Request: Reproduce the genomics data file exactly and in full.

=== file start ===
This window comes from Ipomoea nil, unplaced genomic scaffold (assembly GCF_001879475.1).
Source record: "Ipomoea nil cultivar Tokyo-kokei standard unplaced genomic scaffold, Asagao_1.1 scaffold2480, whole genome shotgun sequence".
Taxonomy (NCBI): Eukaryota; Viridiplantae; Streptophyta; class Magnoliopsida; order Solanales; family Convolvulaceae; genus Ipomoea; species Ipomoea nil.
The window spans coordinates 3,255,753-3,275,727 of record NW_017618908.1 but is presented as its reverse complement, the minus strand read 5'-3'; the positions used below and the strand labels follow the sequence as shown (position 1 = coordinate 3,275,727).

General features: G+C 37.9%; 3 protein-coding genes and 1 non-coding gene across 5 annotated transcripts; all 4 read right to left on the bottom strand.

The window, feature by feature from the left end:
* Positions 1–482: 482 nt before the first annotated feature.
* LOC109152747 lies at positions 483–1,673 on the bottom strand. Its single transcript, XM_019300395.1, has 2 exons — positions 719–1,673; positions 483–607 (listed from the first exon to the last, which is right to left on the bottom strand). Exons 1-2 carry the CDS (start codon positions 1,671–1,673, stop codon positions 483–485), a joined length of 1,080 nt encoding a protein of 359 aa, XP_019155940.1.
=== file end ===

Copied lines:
This window comes from Ipomoea nil, unplaced genomic scaffold (assembly GCF_001879475.1).
Source record: "Ipomoea nil cultivar Tokyo-kokei standard unplaced genomic scaffold, Asagao_1.1 scaffold2480, whole genome shotgun sequence".
Taxonomy (NCBI): Eukaryota; Viridiplantae; Streptophyta; class Magnoliopsida; order Solanales; family Convolvulaceae; genus Ipomoea; species Ipomoea nil.
The window spans coordinates 3,255,753-3,275,727 of record NW_017618908.1 but is presented as its reverse complement, the minus strand read 5'-3'; the positions used below and the strand labels follow the sequence as shown (position 1 = coordinate 3,275,727).

General features: G+C 37.9%; 3 protein-coding genes and 1 non-coding gene across 5 annotated transcripts; all 4 read right to left on the bottom strand.

The window, feature by feature from the left end:
* Positions 1–482: 482 nt before the first annotated feature.
* LOC109152747 lies at positions 483–1,673 on the bottom strand. Its single transcript, XM_019300395.1, has 2 exons — positions 719–1,673; positions 483–607 (listed from the first exon to the last, which is right to left on the bottom strand). Exons 1-2 carry the CDS (start codon positions 1,671–1,673, stop codon positions 483–485), a joined length of 1,080 nt encoding a protein of 359 aa, XP_019155940.1.